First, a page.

Have you been been affected by France’s Covid rule changes?
Whether you have been turned away or travelled through France to reach the EU this week, get in touch by emailing firstname.lastname@example.org
British nationals who live in the EU have been turned away from the Eurotunnel and told they are banned from going home through France due to strict Covid rules.
There was confusion last night as Eurotunnel warned its passengers that anyone with homes in countries such as Belgium, Italy, Spain and Germany could no longer drive or take a train through France to get there.
There were also unconfirmed reports that P&O Ferries had issued similar advice to their passengers. The company’s website directs its customers to the French authorities for the most up-to-date travel advice.
Official advice on the French Government website insists Brits travelling through France must have a ‘compelling reason’ to do so but what constitutes a ‘compelling reason’ seems to be the point of confusion.
The French Interior Ministry told MailOnline Eurotunnel was wrong and, providing travellers have documentation, they should be free to travel.
Despite this, there were reports from Brits living in the EU that they had been barred from travelling and told that reaching their home was no longer considered a ‘compelling reason’ for transit through France.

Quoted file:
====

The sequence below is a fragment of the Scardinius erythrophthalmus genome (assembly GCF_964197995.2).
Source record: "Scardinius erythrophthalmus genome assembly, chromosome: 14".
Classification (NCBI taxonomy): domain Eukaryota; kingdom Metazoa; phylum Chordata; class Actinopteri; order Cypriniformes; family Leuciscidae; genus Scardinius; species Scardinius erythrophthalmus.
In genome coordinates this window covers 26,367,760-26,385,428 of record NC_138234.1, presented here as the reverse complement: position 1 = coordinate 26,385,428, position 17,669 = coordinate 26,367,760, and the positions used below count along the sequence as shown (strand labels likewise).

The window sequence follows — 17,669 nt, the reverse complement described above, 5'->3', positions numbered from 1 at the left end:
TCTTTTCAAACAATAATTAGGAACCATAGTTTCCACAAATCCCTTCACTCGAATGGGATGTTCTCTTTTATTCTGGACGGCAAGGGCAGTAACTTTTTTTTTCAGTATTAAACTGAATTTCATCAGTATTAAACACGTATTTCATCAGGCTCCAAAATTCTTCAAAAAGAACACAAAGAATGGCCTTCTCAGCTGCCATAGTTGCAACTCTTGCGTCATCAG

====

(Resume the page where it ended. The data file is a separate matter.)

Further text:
Roland Moore, who works as a public affairs director in Brussels, says he was escorted off the Eurotunnel ‘like a criminal’ and handed a piece of paper detailing the new restrictions on British nationals.
British nationals who live in the EU have been turned away from the Eurotunnel (pictured) and told they are banned from going home through France due to strict new Covid travel rules
Eurotunnel has warned Britons with second homes on the continent that they will no longer be able to travel through France to their homes in countries such as Spain and Portugal
He said on Twitter: ‘Tonight I was denied access to the Eurotunnel by the FR customs.
‘I was told being a Belgian resident (M card holder) was no longer a compelling reason for transiting FR to go home. I was given this document by the FR customs & told to leave.’
In response to Eurotunnel who told him they were not aware of the rule at the time of his travel, he added: ‘Imagine how I felt. Stranded and deserted last night and escorted off @LeShuttle property like a criminal.’
He later made it home by travelling on the Eurostar, which does not stop in France and leaving his car in the UK.
Victoria Arnold, who lives in Belgium with her partner and children, had planned to return home today after visiting her parents in South Wales.
But when news broke about the restrictions, she contacted the Belgian embassy in Paris and was told to gather as much evidence as possible.
She told MailOnline: ‘We are currently in South Wales visiting my parents, who we haven’t seen in a long time due to Covid, having left on December 17 – before the ban on travel came in.
‘We are Eurotunnel frequent travellers and were supposed to be going back to Belgium today via France.
‘However my M card which has replaced the Belgian E card since Brexit is not enough to travel on.
‘I have of course my British passport but I now need to obtain proof the children are mine and to prove my residence in order to travel.
‘It is causing no end of stress as my partner needs to get back to Belgium to work.